I believe this matter sets photography apart as an art, rather than as simply a science. There certainly is a place for photography's use as something closer to a science when it is used more simply as a documentary device. In my own work as an optical engineer, I sometimes use photography to purely document the external surface state of a material sample after it has been exposed to laser radiation. And its use in medical and forensic science to document both simple and complex systems and circumstances is invaluable. Even photo-journalism uses something of this documentary power of photography, but in this case, it is equally used to form a perception in the viewer and persuade.

When photography began, it's aim was an image that was composed of light and dark areas, to represent the light and dark areas that were seen in the original subject. This light/dark nature lacked any reference to the original colors in the subject– it was what we now call B/W ("black and white") photography. In this infancy of photography there was not much thought given to what the original colors might have been. At that time the only pigment available on the photographic artist's pallet was a single, simple stick of charcoal. Colors were not what mattered; only values mattered. These early innovators of photography probably never even imagined that photography would someday capture colors as well as values.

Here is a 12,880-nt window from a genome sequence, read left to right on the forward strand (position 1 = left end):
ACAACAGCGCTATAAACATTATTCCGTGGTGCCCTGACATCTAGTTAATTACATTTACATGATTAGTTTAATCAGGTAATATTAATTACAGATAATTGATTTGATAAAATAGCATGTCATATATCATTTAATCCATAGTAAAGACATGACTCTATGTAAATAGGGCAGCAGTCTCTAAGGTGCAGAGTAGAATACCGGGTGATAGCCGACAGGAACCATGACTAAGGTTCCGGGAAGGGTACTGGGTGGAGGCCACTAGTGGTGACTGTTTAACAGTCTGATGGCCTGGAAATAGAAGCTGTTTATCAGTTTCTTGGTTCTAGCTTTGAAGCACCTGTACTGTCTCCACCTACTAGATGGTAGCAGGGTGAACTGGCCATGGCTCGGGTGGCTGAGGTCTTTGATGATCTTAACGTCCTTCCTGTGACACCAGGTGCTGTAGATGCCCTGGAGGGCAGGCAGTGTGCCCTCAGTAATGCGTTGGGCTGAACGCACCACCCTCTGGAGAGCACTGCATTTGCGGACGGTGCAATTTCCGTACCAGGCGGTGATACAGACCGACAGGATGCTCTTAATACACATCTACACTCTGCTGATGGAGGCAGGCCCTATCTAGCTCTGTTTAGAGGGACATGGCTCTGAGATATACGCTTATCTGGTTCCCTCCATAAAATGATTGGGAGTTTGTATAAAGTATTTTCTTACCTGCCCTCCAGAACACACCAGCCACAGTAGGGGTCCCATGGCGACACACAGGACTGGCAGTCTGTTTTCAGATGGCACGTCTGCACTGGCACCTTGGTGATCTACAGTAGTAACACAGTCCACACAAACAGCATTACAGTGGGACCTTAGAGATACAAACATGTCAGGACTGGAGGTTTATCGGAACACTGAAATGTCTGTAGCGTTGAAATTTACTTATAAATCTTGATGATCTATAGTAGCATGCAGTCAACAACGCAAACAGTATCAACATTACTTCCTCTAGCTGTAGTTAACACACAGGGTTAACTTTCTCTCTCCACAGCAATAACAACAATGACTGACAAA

Today, there are very few people alive who can remember a time when there were only B/W photographs. And the days of choosing between an inexpensive B/W television and an expensive color unit are decades in the past. In this day, B/W photography is seen as sort of an avant-garde artistic technique, rather than the primitive progenitor of modern photography. B/W is now seen more often than not for its substantial artistic possibilities rather than as an older and cheaper form of photography. This is a good thing.

EARTH AND WATER, INTERWOVEN I, © Bill Brockmeier, all rights reserved
The considerable benefits that monochrome photography brings to the art are wide in spectrum and deep in subtlety– far too great to exhaust in this short article. However, I must at least mention its unique ability to bring the form and structure of an image's composition into clear focus. In some respect, it can offer also distinct abstract qualities to an image, somewhat distancing the observer from the original scene, and thereby bringing them into a closer interaction with their own (or the photographer's) thoughts, impressions, and emotions about the image.